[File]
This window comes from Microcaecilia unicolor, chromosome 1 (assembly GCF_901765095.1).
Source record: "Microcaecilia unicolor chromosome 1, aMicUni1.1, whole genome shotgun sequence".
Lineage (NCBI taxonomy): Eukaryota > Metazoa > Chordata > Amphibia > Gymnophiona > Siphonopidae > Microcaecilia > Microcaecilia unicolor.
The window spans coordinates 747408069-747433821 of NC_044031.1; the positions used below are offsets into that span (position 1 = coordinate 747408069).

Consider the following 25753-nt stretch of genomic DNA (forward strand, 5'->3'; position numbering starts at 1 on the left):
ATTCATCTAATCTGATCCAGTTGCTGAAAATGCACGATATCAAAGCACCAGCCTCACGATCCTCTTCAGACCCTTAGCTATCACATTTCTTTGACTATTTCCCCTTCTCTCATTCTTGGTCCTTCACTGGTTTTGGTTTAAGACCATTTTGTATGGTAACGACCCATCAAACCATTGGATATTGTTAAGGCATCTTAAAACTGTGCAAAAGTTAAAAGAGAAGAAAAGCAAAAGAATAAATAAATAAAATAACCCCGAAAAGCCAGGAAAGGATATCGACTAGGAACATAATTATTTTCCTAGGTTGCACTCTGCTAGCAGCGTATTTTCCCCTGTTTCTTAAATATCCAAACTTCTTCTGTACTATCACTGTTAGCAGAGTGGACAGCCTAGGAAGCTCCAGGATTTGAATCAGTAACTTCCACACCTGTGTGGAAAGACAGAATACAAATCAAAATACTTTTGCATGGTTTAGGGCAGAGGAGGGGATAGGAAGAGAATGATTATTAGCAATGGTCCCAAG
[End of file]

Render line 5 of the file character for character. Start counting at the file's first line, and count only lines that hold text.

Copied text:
Consider the following 25753-nt stretch of genomic DNA (forward strand, 5'->3'; position numbering starts at 1 on the left):